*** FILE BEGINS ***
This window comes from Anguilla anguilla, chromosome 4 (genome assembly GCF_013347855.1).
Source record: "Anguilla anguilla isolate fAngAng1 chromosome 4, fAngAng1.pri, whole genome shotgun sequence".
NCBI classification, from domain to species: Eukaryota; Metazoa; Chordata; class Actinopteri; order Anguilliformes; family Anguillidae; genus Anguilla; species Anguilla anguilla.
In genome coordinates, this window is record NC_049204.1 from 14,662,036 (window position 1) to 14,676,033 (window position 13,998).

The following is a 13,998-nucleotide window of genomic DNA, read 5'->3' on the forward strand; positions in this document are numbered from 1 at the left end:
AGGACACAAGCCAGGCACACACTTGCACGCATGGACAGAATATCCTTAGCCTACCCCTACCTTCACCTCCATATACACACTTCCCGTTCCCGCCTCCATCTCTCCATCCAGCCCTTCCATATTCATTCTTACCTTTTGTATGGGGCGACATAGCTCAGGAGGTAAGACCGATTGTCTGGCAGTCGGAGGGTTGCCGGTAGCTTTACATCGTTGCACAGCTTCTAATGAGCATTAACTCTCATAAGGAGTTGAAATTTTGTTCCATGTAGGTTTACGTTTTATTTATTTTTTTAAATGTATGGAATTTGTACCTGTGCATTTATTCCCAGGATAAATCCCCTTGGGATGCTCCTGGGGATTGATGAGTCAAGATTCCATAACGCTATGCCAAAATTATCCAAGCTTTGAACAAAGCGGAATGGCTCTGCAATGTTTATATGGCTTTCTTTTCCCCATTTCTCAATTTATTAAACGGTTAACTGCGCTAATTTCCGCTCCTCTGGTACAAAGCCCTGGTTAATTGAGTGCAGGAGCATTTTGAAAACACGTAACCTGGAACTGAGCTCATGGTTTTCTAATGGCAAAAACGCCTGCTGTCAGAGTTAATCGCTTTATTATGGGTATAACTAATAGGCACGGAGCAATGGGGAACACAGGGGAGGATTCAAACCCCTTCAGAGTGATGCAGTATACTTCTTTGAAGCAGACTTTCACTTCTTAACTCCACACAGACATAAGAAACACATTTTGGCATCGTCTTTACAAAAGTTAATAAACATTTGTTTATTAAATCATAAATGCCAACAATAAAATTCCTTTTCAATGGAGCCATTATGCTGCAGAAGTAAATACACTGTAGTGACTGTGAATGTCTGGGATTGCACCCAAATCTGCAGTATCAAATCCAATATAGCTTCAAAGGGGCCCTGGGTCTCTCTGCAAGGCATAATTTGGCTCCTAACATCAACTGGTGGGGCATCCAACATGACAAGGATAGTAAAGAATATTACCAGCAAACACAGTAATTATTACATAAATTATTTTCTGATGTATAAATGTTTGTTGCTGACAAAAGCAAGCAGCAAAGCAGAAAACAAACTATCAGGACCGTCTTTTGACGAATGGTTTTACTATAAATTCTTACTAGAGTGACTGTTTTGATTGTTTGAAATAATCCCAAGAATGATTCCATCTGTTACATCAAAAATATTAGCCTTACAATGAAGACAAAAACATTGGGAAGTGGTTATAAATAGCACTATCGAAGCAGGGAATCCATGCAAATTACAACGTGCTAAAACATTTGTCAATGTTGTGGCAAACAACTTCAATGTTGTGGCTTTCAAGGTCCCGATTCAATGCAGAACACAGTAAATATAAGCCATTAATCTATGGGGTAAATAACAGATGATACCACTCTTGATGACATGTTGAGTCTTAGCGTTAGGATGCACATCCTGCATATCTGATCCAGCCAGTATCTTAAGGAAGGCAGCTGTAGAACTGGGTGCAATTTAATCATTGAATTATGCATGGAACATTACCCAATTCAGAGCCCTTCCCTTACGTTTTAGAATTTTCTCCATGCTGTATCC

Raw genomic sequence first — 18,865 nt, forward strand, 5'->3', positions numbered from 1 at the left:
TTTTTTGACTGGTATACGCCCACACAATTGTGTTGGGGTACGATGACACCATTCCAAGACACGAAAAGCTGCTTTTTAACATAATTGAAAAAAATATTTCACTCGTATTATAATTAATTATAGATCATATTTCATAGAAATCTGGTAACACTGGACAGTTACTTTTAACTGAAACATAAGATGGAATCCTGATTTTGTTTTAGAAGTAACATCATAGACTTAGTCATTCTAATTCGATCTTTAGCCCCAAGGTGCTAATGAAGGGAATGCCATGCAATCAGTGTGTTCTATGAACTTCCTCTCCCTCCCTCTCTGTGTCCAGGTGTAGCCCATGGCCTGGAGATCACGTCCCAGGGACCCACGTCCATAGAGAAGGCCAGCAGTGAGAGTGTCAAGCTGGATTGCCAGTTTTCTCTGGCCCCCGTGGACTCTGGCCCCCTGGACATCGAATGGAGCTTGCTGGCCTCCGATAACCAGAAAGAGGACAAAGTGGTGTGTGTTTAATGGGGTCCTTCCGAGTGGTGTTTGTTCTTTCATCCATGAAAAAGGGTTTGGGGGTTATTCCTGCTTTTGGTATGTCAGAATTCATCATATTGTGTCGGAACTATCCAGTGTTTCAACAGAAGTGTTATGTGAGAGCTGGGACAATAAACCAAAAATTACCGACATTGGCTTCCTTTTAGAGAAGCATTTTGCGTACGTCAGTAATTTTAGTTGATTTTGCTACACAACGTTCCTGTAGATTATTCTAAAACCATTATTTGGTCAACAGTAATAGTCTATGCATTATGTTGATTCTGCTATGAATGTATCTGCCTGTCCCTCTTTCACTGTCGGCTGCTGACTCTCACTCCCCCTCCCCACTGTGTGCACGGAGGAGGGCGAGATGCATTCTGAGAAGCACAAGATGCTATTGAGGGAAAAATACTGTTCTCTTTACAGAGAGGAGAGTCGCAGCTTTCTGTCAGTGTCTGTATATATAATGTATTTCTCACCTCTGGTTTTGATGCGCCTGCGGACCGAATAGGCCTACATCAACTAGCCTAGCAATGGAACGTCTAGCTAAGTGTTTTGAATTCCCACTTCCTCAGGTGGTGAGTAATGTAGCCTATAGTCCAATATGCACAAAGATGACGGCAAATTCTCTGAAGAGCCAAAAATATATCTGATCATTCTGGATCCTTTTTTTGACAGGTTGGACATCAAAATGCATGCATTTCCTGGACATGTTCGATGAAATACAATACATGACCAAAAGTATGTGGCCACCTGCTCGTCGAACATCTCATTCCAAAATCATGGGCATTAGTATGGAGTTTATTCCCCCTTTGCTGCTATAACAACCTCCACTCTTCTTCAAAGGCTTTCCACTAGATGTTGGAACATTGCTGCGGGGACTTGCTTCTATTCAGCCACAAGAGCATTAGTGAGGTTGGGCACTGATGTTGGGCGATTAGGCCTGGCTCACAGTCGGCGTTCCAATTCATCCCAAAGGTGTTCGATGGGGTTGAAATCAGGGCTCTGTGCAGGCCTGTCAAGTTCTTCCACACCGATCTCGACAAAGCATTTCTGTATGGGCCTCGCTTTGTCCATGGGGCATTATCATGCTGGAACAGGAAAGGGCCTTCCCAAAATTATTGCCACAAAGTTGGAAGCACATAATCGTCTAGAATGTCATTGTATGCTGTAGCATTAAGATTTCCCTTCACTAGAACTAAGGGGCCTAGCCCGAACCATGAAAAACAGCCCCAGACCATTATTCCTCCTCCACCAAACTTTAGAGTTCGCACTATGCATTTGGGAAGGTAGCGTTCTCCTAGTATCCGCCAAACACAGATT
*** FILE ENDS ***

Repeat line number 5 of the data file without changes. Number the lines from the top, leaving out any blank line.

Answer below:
The following is a 13,998-nucleotide window of genomic DNA, read 5'->3' on the forward strand; positions in this document are numbered from 1 at the left end: